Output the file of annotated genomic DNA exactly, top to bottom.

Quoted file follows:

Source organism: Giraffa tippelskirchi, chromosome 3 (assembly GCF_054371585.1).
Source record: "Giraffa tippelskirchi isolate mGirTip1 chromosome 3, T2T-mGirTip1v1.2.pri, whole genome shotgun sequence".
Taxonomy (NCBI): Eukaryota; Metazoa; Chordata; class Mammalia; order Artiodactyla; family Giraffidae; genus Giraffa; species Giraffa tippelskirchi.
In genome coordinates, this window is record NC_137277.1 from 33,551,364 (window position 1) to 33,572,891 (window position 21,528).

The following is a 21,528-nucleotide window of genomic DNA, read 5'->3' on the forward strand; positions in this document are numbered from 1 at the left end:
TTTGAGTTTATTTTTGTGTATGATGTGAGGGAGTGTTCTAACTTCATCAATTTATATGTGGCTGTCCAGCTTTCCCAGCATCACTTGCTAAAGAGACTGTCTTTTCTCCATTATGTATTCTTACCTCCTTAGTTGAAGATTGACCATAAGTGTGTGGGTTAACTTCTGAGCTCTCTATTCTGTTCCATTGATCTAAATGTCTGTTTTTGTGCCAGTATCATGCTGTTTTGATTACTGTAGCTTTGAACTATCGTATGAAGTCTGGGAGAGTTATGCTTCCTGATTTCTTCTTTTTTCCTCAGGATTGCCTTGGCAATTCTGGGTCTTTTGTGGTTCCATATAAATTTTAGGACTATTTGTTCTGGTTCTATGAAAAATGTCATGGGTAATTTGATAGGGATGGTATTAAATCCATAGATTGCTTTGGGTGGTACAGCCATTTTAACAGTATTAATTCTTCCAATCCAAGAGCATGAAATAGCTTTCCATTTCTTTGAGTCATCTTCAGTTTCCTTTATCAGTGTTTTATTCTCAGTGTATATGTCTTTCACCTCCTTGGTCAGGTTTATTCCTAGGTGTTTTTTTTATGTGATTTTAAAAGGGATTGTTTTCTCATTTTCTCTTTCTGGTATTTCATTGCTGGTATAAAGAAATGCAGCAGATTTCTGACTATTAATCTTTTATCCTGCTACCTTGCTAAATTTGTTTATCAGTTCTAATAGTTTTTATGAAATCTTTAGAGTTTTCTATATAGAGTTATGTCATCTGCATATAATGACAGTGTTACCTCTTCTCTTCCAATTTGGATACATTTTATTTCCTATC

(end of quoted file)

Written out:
Source organism: Giraffa tippelskirchi, chromosome 3 (assembly GCF_054371585.1).
Source record: "Giraffa tippelskirchi isolate mGirTip1 chromosome 3, T2T-mGirTip1v1.2.pri, whole genome shotgun sequence".
Taxonomy (NCBI): Eukaryota; Metazoa; Chordata; class Mammalia; order Artiodactyla; family Giraffidae; genus Giraffa; species Giraffa tippelskirchi.
In genome coordinates, this window is record NC_137277.1 from 33,551,364 (window position 1) to 33,572,891 (window position 21,528).

The following is a 21,528-nucleotide window of genomic DNA, read 5'->3' on the forward strand; positions in this document are numbered from 1 at the left end:
TTTGAGTTTATTTTTGTGTATGATGTGAGGGAGTGTTCTAACTTCATCAATTTATATGTGGCTGTCCAGCTTTCCCAGCATCACTTGCTAAAGAGACTGTCTTTTCTCCATTATGTATTCTTACCTCCTTAGTTGAAGATTGACCATAAGTGTGTGGGTTAACTTCTGAGCTCTCTATTCTGTTCCATTGATCTAAATGTCTGTTTTTGTGCCAGTATCATGCTGTTTTGATTACTGTAGCTTTGAACTATCGTATGAAGTCTGGGAGAGTTATGCTTCCTGATTTCTTCTTTTTTCCTCAGGATTGCCTTGGCAATTCTGGGTCTTTTGTGGTTCCATATAAATTTTAGGACTATTTGTTCTGGTTCTATGAAAAATGTCATGGGTAATTTGATAGGGATGGTATTAAATCCATAGATTGCTTTGGGTGGTACAGCCATTTTAACAGTATTAATTCTTCCAATCCAAGAGCATGAAATAGCTTTCCATTTCTTTGAGTCATCTTCAGTTTCCTTTATCAGTGTTTTATTCTCAGTGTATATGTCTTTCACCTCCTTGGTCAGGTTTATTCCTAGGTGTTTTTTTTATGTGATTTTAAAAGGGATTGTTTTCTCATTTTCTCTTTCTGGTATTTCATTGCTGGTATAAAGAAATGCAGCAGATTTCTGACTATTAATCTTTTATCCTGCTACCTTGCTAAATTTGTTTATCAGTTCTAATAGTTTTTATGAAATCTTTAGAGTTTTCTATATAGAGTTATGTCATCTGCATATAATGACAGTGTTACCTCTTCTCTTCCAATTTGGATACATTTTATTTCCTATC